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How The Foam On Your Beer Keeps It From Spilling

A new study explains how your beer’s foamy top helps it from spilling, by clinging to the glass.

How The Foam On Your Beer Keeps It From Spilling

Ever wondered why you need razor sharp concentration when holding a cup of coffee or tea so it doesn’t spill over but you can walk across a crowded bar without spilling any of your beer on your hands?

Researchers from the Massachusetts Institute of Technology and École Polytechnique Fédérale de Lausanne in Switzerland wondered too and gave us an answer.

 

Beer Foam: Why It Stops Our Beer From Spilling

It all comes down to foam and capillary forces. Capillary action is the force that describes how droplets can form and how the surface of a liquid adheres to the side of a container.

When it comes to your beer, the foam clings to the sides of the cup and it doesn’t allow the beer to travel as far up the glass as a normal foam-free drink would. It’s the surface tension of the many tiny bubbles at the top of your beer that cling to the glass and provide a shield to movements.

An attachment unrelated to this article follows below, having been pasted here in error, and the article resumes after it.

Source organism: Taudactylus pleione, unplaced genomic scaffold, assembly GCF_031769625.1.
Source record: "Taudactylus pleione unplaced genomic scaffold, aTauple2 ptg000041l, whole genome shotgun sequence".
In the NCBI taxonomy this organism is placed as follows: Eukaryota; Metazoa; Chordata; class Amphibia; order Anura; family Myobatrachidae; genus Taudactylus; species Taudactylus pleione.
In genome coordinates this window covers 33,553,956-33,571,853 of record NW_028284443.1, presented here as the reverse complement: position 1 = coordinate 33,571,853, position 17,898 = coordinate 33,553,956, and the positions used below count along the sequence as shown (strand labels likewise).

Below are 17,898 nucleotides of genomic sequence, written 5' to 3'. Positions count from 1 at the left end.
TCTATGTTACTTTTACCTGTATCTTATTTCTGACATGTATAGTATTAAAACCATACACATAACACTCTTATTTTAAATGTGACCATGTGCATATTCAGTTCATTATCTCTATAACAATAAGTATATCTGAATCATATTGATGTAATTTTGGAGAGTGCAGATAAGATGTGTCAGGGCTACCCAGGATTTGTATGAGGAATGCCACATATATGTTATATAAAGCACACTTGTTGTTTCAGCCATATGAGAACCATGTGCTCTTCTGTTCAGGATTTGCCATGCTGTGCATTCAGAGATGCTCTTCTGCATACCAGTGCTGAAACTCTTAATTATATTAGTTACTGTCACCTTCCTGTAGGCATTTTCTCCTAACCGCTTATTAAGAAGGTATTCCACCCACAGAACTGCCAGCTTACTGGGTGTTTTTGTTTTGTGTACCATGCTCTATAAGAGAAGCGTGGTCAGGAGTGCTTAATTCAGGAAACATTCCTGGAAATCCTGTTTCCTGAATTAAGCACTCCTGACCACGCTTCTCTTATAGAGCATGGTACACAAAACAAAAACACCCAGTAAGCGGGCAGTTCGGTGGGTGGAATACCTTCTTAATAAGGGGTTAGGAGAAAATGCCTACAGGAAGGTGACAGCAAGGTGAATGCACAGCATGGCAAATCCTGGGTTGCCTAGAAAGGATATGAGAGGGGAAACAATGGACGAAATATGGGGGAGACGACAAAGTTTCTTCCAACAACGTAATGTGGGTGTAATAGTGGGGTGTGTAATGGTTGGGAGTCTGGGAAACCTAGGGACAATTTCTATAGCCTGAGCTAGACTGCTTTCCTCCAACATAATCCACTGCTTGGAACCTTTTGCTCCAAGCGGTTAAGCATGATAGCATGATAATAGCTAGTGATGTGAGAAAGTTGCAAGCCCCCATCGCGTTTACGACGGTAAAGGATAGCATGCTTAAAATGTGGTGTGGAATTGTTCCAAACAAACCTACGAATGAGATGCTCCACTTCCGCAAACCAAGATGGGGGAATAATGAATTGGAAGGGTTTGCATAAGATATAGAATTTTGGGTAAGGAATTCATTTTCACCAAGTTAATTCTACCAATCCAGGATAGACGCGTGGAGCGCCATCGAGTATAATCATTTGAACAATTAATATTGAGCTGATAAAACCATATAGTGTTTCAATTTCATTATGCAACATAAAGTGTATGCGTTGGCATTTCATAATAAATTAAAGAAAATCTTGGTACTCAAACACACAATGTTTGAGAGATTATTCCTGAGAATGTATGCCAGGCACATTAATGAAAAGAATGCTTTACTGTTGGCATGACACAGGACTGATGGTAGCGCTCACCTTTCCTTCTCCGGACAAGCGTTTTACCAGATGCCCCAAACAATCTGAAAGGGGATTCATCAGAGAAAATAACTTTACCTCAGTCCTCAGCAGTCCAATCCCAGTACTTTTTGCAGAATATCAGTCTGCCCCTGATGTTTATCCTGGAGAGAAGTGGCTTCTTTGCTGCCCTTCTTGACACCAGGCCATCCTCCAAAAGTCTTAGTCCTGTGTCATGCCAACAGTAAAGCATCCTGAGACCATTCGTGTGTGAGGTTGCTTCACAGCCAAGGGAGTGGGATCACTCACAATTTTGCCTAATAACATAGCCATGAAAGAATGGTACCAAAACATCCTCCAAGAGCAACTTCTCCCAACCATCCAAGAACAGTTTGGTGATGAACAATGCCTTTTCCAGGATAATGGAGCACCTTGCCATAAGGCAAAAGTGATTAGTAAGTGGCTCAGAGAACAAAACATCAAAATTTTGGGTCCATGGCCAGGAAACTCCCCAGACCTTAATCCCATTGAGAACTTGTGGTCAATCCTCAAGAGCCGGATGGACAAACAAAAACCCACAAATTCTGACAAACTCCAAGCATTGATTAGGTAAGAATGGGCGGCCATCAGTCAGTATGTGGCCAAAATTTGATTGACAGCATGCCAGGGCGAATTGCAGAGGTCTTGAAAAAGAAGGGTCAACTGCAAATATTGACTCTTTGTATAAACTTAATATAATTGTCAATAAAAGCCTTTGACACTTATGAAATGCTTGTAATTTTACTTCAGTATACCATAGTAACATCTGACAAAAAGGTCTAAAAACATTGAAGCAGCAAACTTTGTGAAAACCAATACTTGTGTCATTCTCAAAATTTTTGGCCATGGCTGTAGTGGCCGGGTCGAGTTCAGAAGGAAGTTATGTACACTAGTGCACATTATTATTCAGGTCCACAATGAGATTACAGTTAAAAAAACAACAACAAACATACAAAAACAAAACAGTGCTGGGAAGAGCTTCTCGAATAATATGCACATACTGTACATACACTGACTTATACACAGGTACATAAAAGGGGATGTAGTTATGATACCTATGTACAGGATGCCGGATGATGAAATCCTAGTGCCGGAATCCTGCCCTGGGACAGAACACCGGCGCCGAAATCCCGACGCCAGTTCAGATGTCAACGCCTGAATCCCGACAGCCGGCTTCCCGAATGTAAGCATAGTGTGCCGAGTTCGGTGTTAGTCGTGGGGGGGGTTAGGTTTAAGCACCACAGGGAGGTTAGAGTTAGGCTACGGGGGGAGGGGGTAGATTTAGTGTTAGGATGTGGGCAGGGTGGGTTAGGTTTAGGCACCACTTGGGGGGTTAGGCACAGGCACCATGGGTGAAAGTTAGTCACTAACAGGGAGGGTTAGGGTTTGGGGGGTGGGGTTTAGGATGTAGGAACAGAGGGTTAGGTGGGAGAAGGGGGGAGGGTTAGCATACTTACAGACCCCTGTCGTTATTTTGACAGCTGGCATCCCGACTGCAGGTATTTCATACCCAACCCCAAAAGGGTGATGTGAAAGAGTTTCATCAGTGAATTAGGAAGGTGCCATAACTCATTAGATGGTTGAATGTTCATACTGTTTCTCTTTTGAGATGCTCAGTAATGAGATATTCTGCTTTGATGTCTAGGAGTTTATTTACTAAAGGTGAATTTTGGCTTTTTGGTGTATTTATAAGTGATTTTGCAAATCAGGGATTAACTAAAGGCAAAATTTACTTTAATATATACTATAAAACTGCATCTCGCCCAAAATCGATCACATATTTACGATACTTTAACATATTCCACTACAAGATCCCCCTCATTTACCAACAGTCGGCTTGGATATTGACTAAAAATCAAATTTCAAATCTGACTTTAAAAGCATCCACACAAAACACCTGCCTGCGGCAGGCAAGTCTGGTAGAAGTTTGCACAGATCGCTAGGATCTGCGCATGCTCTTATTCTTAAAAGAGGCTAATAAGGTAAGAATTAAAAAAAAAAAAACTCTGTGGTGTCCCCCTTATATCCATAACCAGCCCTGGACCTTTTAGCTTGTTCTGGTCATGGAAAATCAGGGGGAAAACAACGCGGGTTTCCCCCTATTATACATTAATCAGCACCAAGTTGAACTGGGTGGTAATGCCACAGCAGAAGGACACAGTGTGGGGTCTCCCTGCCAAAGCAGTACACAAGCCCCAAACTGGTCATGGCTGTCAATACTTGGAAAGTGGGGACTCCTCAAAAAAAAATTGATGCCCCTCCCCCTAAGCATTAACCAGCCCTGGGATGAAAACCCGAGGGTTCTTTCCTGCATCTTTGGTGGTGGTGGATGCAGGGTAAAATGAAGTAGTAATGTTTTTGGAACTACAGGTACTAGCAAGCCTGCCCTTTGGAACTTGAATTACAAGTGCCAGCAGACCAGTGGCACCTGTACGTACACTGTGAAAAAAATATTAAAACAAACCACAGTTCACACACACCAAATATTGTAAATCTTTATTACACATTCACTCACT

The foam doesn’t have to be thick — even foam only five bubbles thick will have a measurable effect. But the thicker the foam the better at preventing spillage. Brews like Guinness would often be the least spillable beer at the bar.

 

Shared from American Institute of Physics; read the full story here.

 

Interested in learning more about beer? Check out JB University to up your knowledge on beer styles, the science behind brewing beer, and so much more:

Beer Styles 201: All About Imperial / Double India Pale Ales
All About Dark German Beer Styles: Doppelbocks, Dark Lagers, and Schwarzbiers
How to Brew Glow in the Dark Beer — A DIY Home Brewing Kit
Beer vs. Tylenol: Which One Is A Better Pain Reliever?

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